Paul Morris takes over writing duties for the penultimate story of the box set, with an airy tale that features the penultimate plan of the Lux in the story, and serves as a strong seague into the finale of the set. His story has perhaps the best, most consistent plot of the entire set so far, with not only an intriguing standalone story, but a well-crafted escalation for the arc of the box set as a whole. The standalone plot was the most engaging and was perhaps the most exciting part of the story. Morris did a fine job, just as Roy Gill and Roland Moore have so far, in crafting a richly detailed world for the characters to play around in, this time featuring the city of New Caelum in the skies. The city lends the story an airy and free quality that translates well into a lush story. We’re transported through various intriguing landscapes through an exhilarating tale that finally features the history of the Lux a bit, but also a fantastic look at the way the people of New Earth have treated those who settled on the planet before them. The way that Morris fit the standalone story into the arc, using the backdrop of the mining accident to highlight the dangers of those energy techniques, while highlighting the seeming appeal of the Lux’s own technology, serves both the story and the set well, and helps escalate the story into a strong, more tense story midway through the story.

But it’s Morris’ work with the characters in this story that really stands out. Apart from the richly detailed backdrops for each story, one of the best parts about this set so far has been the strength of the character of Devon Pryce. From the world, “go”, he has felt like a detailed, layered, and most of all, relatable, character. With this story, Morris really goes a long way towards making all the characters in his tale feel rich and detailed. This evidence is highlight by the two highlights of the guest cast, Oscar McLeod and Loba Christata, but Morris also extends that same level of detail to smaller characters, like Berkhoff (played well by Julian Rhind-Tutt) and the Lux. Apart from the characters, one of the other things that Morris does so well, as compared to the previous story, is to bring the Doctor into the story extremely well, and make it feel like he really belongs there this time around. The absence of David Tennant, despite Kieran Hodgson’s excellent impression, is still resounding, but Morris gives the Doctor something to do beyond simply working alongside Devon and company, like in the last story. Here, the Doctor feels far more essential; the understanding between the Doctor and the Old Man in the Nest helps move the story forward, while his confrontation with the Lux in the finale of the story couldn’t have been done by any other character. The Doctor’s presence in the previous story felt a bit superfluous, but here, there’s far more justification for his presence in the story.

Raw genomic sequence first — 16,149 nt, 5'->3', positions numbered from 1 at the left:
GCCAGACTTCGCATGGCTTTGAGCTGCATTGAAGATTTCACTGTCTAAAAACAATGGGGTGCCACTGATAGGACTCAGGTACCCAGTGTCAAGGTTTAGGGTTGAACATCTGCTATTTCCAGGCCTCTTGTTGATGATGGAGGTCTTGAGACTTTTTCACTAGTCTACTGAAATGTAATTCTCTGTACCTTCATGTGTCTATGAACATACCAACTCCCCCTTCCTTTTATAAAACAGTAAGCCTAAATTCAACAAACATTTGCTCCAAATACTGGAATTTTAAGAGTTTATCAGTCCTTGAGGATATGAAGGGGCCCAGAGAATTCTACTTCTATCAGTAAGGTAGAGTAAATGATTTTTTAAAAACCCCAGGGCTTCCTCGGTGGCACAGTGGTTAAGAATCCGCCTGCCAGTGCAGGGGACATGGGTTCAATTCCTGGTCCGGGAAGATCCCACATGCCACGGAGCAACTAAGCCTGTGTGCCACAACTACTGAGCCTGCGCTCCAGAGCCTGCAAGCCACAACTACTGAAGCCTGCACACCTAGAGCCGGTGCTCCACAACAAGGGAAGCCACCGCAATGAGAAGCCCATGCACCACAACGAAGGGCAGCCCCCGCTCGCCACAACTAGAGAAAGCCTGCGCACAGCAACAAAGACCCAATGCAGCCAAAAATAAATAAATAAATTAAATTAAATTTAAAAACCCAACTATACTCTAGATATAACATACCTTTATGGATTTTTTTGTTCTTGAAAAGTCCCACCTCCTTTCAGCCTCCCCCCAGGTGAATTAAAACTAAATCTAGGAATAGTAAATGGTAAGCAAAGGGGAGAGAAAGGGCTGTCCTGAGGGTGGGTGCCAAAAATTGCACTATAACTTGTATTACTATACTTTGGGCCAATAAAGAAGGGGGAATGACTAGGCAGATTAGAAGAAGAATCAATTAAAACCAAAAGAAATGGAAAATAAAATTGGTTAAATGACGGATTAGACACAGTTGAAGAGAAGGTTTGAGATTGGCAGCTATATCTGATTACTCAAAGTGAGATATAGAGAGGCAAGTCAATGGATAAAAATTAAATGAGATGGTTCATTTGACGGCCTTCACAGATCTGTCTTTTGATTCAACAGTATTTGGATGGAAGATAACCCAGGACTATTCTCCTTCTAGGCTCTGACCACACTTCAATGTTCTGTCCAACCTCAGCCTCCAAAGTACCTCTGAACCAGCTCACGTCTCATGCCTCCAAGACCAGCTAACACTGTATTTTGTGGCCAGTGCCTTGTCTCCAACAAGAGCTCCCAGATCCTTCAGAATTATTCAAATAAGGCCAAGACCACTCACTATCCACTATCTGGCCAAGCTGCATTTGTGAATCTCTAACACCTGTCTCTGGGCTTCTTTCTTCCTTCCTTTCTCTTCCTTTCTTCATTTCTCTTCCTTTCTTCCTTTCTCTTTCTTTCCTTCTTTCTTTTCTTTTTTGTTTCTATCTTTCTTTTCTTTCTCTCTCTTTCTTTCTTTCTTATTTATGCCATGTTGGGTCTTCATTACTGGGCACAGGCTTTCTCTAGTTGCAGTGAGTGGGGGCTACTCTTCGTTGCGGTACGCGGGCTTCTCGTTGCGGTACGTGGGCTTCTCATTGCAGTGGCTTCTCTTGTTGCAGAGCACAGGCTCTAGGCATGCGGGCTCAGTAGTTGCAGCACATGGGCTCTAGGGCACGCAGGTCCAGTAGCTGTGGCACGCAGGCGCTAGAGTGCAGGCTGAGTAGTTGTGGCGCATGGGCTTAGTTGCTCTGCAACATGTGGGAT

Overall, The Skies of New Earth brings the story to its climax with an exhilarating tale set in the skies of New Earth. Kieran Hodgson turns in his best performance yet as Devon Price, and is joined by an outstanding guest cast, led by the wonderful Nina Toussaint-White and the brilliant Toby Hadoke. Writer Paul Morris ably crafts an intriguing tale of a city that hangs in the balance, which works extremely well as a standalone tale, and fits in extremely well into the overarching narrative of Tales from New Earth and the arc of the Lux. Morris continues the trend of the previous writers in crafting a rich, detailed world with the city of New Caelum and the various creatures that surround it, but sets himself and his story apart with some absolutely brilliant character work, writing the existing character of Devon well, while introducing us to several fantastic new ones, none more so than Oscar McLeod. As we move into the finale of the set, Morris and company may have just hit their stride in the box set with this penultimate story, something that bodes well going into the final story.